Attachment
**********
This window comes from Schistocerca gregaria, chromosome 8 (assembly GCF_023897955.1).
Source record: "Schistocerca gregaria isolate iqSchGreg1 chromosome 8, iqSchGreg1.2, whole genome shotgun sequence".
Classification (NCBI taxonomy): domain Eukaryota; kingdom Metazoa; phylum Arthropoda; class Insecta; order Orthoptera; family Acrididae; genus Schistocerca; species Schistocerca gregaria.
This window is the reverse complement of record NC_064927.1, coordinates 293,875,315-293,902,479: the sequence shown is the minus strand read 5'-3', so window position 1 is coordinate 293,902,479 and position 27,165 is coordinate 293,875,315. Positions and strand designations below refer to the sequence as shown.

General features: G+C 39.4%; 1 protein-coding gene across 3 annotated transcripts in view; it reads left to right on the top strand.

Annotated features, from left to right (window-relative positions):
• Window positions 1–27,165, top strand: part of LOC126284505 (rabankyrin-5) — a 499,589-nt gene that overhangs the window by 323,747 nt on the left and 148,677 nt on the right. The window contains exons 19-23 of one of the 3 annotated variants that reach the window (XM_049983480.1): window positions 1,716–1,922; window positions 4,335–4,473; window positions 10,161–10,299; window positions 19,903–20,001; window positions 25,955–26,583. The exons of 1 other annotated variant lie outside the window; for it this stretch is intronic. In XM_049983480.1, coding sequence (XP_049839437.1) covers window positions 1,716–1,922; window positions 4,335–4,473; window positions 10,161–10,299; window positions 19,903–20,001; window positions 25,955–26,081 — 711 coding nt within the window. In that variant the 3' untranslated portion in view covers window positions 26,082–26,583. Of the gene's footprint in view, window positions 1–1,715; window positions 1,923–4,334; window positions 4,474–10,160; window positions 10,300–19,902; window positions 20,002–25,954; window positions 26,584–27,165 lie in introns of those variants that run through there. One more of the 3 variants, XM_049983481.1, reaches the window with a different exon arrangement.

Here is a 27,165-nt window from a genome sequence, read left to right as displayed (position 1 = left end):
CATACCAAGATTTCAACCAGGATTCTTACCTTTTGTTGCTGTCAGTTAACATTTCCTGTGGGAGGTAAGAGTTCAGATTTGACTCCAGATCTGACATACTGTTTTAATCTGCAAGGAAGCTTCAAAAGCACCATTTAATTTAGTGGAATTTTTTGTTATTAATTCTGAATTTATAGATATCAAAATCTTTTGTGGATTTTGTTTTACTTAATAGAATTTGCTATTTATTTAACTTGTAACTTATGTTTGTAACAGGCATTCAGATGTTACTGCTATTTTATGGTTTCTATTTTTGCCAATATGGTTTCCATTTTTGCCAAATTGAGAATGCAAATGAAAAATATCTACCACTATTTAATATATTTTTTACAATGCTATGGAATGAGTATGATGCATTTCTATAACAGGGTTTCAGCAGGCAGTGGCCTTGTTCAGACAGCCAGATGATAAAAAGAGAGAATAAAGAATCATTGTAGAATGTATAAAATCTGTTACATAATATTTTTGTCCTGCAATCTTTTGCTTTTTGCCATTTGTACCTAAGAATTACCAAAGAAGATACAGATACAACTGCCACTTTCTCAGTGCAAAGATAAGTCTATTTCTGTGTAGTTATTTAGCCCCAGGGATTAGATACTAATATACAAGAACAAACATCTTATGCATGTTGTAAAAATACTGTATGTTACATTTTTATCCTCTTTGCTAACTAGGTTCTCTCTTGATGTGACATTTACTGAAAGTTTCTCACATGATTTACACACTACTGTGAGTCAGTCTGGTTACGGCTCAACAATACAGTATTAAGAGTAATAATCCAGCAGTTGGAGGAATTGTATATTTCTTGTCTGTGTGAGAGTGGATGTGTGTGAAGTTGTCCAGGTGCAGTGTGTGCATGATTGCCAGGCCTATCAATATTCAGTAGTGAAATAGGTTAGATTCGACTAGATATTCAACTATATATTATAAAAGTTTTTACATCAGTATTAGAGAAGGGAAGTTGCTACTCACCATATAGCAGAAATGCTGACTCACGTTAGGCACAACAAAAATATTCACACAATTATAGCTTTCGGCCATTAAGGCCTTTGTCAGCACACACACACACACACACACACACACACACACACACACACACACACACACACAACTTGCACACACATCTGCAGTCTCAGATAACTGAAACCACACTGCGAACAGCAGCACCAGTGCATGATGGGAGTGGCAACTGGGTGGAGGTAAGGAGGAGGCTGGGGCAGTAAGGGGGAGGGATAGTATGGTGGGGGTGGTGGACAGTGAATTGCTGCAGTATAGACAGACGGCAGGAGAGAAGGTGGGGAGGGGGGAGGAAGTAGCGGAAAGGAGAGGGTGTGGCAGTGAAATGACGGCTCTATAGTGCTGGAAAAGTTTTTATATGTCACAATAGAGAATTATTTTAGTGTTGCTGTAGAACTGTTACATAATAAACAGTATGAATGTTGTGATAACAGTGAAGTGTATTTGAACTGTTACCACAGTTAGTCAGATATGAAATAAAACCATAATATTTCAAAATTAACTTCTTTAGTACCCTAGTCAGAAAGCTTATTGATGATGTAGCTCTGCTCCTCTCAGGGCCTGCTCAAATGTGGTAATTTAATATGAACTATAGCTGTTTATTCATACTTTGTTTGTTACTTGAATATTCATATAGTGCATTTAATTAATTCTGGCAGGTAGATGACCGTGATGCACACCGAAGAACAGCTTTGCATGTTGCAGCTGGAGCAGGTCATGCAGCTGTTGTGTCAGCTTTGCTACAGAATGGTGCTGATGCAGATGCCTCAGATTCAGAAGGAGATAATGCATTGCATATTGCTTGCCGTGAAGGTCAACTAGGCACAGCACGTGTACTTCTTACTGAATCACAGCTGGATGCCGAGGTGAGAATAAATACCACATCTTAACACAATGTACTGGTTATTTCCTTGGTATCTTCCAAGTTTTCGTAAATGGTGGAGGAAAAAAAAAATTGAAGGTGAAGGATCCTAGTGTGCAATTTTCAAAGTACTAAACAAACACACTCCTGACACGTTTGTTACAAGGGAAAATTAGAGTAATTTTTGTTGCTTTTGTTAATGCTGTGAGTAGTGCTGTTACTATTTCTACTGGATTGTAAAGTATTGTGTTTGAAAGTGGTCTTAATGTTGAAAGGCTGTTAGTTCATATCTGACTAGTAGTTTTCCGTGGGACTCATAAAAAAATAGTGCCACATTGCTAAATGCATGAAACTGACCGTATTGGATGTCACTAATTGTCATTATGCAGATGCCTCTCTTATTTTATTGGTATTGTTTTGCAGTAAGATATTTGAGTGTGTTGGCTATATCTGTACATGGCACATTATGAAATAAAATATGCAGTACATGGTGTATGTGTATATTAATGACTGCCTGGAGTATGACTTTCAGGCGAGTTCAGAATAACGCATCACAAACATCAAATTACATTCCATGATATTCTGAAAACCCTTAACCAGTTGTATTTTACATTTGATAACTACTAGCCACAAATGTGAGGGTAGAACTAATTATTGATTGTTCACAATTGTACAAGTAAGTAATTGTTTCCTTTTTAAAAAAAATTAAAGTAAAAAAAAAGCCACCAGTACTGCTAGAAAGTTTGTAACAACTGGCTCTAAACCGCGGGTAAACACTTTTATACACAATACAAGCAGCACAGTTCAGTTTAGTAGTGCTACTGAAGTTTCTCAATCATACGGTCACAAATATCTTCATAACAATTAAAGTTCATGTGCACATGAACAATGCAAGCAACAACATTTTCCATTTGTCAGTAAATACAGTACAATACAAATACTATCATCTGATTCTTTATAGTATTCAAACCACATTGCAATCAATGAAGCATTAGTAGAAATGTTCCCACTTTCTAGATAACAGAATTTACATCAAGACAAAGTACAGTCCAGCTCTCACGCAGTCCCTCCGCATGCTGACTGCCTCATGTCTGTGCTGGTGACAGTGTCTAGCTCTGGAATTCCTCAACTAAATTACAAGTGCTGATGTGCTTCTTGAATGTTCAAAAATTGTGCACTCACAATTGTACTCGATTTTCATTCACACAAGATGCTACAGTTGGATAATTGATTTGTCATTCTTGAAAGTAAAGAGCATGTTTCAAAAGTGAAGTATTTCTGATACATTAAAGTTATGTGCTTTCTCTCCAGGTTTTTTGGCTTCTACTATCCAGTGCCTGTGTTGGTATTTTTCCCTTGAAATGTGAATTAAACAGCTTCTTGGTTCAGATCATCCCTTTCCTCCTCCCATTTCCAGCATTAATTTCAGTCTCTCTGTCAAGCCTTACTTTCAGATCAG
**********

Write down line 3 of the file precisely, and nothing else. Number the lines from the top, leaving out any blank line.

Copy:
Classification (NCBI taxonomy): domain Eukaryota; kingdom Metazoa; phylum Arthropoda; class Insecta; order Orthoptera; family Acrididae; genus Schistocerca; species Schistocerca gregaria.